Among smokers who made quit attempt during the previous year, 15.7% had used smoking cessation medications,15.3% had used NRT, and 0.7% had used prescription medication. There was a significant increasing trend for NRT use (P<0.001) during the study period, but use of prescription medication did not show any increase over time (P = 0.654) Education on smoking prevention and cessation was associated with smoking cessation medications use (OR 2.08, 95% CI 1.58–2.75).
While the use of NRT has increased over years through government-sponsored smoking cessation programs, use of prescription drugs remained very low and flat probably due to lack of reimbursement. Education of smokers about effective smoking cessation methods and change in reimbursement policy are suggested to stimulate evidence-based smoking cessation practice.
Our study purpose was to compare a disease-related polygenic profile that combined a total of 62 genetic variants among (i) people reaching exceptional longevity, i.e., centenarians (n = 54, 100–108 years, 48 women) and (ii) ethnically matched healthy controls (n = 87, 19–43 years, 47 women). We computed a ‘global’ genotype score (GS) for 62 genetic variants (mutations/polymorphisms) related to cardiometabolic diseases, cancer or exceptional longevity, and also specific GS for main disease categories (cardiometabolic risk and cancer risk, including 36 and 24 genetic variations, respectively) and for exceptional longevity (7 genetic variants). The ‘global’ GS was similar among groups (centenarians: 31.0 ± 0.6; controls 32.0 ± 0.5, P = 0.263). We observed that the GS for hypertension, cancer (global risk), and other types of cancer was lower in the centenarians group compared with the control group (all P < 0.05), yet the difference became non significant after adjusting for sex. We observed significant between-group differences in the frequency of GSTT1 and GSTM1 (presence/absence) genotypes after adjusting for multiple comparisons. The likelihood of having the GSTT1 low-risk (functional) allele was higher in centenarians (odds ratio [OR] 5.005; 95% confidence interval [CI], 1.810–13.839), whereas the likelihood of having the GSTMI low-risk (functional) allele was similar in both groups (OR 1.295; 95% CI, 0.868 –1.931). In conclusion, we found preliminary evidence that Spanish centenarians have a lower genetic predisposition for cancer risk. The wild-type (i.e., functional) genotype of GSTT1, which is associated with lower cancer risk, might be associated with exceptional longevity, yet further studies with larger sample sizes must confirm these findings.
Centenarians; Genetics; Exceptional longevity; Ageing
Although superoxide dismutase (SOD) and malondialdehyde (MDA) affect Delayed Onset Muscle Soreness (DOMS), their effects are unclear in rectus femoris muscles (RFM) of rats with different eccentric exercise programs and time points. The purpose of this study is to investigate the effects of the various eccentric exercise programs at different time points on the SOD mRNA expression and MDA using rat as the animal model.
248 male rats were randomly divided into 4 groups: control group (CTL, n = 8), once-only exercise group (OEG, n = 80), continuous exercise group (CEG, n = 80), and intermittent exercise group (IEG, n = 80). Each exercise group was divided into 10 subgroups that exercised 0.5 h, 6 h, 12 h, 24 h, 48 h, 72 h, 96 h, 120 h, 144 h, or 168 h. Rats were sacrificed and their SOD mRNA expression, and MDA concentrations of skeletal muscle tissue were measured.
The specimen in all eccentric exercise programs showed increased RFM SOD1 mRNA expression levels at 0.5 h (P<0.05), and decreased RFM SOD3 mRNA expression at 0.5 h (P<0.05). The continuous eccentric exercise (CE) significantly enhanced muscle SOD2 mRNA level at 0.5 h (P<0.05). After once-only eccentric exercise (OE), SOD1, SOD2, and SOD3 mRNA expression significantly increased at 96 h, whereas MDA concentrations decreased at 96 h. After CE, the correlation coefficients of SOD1, SOD2, SOD3 mRNA expression levels and MDA concentrations were −0.814, −0.763, −0.845 (all P<0.05) at 12 h.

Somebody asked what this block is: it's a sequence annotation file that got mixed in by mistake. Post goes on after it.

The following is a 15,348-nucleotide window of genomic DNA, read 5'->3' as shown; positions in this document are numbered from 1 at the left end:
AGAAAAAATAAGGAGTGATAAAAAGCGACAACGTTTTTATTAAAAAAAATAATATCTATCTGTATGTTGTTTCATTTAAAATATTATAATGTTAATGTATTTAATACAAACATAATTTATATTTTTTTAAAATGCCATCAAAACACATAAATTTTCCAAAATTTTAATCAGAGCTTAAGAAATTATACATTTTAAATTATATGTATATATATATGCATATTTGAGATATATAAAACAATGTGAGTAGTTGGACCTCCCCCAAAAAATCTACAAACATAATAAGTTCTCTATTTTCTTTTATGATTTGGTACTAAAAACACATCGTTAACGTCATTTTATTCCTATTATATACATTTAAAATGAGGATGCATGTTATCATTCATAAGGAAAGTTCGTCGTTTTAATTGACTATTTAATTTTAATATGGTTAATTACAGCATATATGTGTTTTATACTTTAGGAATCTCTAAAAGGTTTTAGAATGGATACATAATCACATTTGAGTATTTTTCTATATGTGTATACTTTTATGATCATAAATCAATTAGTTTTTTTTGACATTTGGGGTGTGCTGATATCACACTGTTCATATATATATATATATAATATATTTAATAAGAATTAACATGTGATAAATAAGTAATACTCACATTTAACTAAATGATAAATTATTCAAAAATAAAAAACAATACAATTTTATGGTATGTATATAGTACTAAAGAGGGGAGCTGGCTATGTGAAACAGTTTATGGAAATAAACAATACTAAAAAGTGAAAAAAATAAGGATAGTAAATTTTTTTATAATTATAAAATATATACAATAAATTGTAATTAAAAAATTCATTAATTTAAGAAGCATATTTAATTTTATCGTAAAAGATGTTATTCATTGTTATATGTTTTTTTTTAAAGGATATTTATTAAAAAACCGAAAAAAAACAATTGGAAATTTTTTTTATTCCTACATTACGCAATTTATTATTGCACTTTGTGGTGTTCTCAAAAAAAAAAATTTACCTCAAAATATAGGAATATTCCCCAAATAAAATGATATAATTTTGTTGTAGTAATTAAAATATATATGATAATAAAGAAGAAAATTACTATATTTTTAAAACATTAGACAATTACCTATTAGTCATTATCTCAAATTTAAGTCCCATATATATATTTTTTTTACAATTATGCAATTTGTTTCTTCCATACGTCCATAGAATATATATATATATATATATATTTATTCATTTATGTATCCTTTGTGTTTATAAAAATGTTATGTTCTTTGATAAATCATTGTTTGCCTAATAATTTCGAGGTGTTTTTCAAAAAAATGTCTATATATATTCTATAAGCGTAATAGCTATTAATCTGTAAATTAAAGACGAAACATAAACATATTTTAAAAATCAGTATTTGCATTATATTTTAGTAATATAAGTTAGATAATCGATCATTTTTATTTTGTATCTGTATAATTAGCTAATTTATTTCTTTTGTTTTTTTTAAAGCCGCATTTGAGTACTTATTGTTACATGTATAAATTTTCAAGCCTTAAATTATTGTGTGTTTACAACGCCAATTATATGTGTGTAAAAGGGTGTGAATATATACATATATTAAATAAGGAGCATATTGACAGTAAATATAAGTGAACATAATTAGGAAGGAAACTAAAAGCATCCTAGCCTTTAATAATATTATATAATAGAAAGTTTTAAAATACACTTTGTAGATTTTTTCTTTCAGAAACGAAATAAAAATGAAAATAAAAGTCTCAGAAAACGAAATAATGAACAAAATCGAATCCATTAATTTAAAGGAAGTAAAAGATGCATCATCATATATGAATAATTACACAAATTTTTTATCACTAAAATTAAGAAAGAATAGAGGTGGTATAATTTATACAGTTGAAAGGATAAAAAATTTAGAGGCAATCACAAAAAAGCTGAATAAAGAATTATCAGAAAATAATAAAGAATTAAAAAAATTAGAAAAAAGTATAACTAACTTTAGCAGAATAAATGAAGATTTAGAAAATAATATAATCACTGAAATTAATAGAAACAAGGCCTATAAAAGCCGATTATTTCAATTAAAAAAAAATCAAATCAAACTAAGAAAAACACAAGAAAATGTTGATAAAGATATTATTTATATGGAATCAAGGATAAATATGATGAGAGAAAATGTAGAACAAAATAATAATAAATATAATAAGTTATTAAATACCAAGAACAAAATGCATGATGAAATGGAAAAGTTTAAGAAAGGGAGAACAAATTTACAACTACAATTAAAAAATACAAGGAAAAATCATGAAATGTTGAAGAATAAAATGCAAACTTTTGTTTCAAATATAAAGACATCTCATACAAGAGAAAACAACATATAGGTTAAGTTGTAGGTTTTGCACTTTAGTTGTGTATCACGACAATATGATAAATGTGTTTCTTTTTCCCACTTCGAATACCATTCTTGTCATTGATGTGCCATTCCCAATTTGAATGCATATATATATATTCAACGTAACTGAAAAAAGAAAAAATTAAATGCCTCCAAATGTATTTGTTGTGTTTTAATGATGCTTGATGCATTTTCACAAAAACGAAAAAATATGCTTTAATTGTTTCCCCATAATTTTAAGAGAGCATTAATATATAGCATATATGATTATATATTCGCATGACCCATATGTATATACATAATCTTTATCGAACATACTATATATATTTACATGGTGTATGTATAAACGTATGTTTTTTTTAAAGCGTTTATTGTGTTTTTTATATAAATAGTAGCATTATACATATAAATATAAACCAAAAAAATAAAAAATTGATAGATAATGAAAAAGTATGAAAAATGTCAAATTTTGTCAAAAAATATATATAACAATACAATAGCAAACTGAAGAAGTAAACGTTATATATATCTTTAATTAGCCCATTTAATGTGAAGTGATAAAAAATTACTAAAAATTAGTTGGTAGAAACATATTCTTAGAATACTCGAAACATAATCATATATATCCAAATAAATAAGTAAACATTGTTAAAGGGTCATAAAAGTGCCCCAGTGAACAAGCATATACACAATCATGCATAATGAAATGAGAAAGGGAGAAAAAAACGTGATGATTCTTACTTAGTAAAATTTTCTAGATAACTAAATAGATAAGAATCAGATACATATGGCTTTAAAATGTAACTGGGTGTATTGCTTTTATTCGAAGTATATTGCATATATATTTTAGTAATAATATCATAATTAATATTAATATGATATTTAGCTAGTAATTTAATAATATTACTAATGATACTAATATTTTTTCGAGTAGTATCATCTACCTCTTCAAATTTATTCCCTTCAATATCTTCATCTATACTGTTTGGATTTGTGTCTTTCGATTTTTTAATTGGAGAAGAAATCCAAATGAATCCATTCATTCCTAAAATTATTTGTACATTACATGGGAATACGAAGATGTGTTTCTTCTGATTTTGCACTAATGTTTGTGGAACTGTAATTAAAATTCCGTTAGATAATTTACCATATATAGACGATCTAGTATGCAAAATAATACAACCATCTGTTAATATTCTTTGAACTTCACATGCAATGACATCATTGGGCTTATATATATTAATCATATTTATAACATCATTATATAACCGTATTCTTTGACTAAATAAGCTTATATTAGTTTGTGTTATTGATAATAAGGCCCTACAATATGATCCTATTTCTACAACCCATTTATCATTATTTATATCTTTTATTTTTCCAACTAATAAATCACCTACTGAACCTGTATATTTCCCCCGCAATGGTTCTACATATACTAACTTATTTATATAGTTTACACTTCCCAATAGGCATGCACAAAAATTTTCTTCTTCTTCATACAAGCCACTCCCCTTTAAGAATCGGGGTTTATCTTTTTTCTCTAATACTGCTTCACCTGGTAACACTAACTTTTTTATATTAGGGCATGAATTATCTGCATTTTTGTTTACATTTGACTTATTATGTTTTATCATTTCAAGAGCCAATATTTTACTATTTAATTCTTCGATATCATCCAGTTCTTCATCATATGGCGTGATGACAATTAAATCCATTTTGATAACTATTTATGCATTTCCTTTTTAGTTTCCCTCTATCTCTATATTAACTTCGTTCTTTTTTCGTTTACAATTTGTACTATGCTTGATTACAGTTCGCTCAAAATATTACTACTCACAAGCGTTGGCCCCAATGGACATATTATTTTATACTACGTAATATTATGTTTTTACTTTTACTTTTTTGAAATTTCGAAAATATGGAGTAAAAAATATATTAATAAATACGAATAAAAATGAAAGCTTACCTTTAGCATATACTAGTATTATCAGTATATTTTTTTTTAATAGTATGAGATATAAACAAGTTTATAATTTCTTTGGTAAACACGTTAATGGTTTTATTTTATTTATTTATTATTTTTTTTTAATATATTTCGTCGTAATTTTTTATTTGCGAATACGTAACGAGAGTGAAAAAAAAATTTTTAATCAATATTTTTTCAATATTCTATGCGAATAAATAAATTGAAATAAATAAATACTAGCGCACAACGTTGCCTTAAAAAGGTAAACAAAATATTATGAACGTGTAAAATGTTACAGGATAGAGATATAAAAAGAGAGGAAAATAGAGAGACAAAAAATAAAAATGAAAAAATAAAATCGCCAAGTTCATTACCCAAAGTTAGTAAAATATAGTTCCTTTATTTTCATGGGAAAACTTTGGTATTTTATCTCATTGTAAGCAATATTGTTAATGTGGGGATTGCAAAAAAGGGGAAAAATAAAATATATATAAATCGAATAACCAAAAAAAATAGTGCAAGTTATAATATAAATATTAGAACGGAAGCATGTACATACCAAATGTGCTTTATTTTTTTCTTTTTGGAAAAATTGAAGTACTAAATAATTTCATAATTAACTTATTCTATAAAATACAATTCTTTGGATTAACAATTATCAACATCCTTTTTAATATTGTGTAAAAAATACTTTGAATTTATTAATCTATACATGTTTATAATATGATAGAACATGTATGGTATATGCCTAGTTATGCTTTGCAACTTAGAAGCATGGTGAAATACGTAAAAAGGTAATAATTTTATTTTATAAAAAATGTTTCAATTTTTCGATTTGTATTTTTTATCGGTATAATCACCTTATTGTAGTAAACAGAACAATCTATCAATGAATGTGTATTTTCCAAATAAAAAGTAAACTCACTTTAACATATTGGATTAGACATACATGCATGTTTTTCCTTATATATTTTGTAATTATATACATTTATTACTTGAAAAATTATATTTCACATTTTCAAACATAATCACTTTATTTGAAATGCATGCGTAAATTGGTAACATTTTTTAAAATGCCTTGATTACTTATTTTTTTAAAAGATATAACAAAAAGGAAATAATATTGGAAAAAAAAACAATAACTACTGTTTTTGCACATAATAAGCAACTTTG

Regular eccentric exercise, especially CE could enhance SOD1 and SOD2 mRNA expression in acute stage and the SOD2 mRNA expression correlates to MDA concentration in vivo, which may improve the oxidative adaption ability of skeletal muscles.
Early mobilization can be performed in critically ill patients and improves outcomes. A daily cycling exercise started from day 5 after ICU admission is feasible and can enhance functional capacity after hospital discharge. In the present study we verified the physiological changes and safety of an earlier cycling intervention (< 72 hrs of mechanical ventilation) in critical ill patients.
Nineteen hemodynamically stable and deeply sedated patients within the first 72 hrs of mechanical ventilation were enrolled in a single 20 minute passive leg cycling exercise using an electric cycle ergometer. A minute-by-minute evaluation of hemodynamic, respiratory and metabolic variables was undertaken before, during and after the exercise. Analyzed variables included the following: cardiac output, systemic vascular resistance, central venous blood oxygen saturation, respiratory rate and tidal volume, oxygen consumption, carbon dioxide production and blood lactate levels.
We enrolled 19 patients (42% male, age 55±17 years, SOFA = 6 ± 3, SAPS3 score = 58 ± 13, PaO2/FIO2 = 223±75). The median time of mechanical ventilation was 1 day (02), and 68% (n=13) of our patients required norepinephrine (maximum concentration = 0.47 µg.kg-1.min-1). There were no clinically relevant changes in any of the analyzed variables during the exercise, and two minor adverse events unrelated to hemodynamic instability were observed.
In our study, this very early passive cycling exercise in sedated, critically ill, mechanically ventilated patients was considered safe and was not associated with significant alterations in hemodynamic, respiratory or metabolic variables even in those requiring vasoactive agents.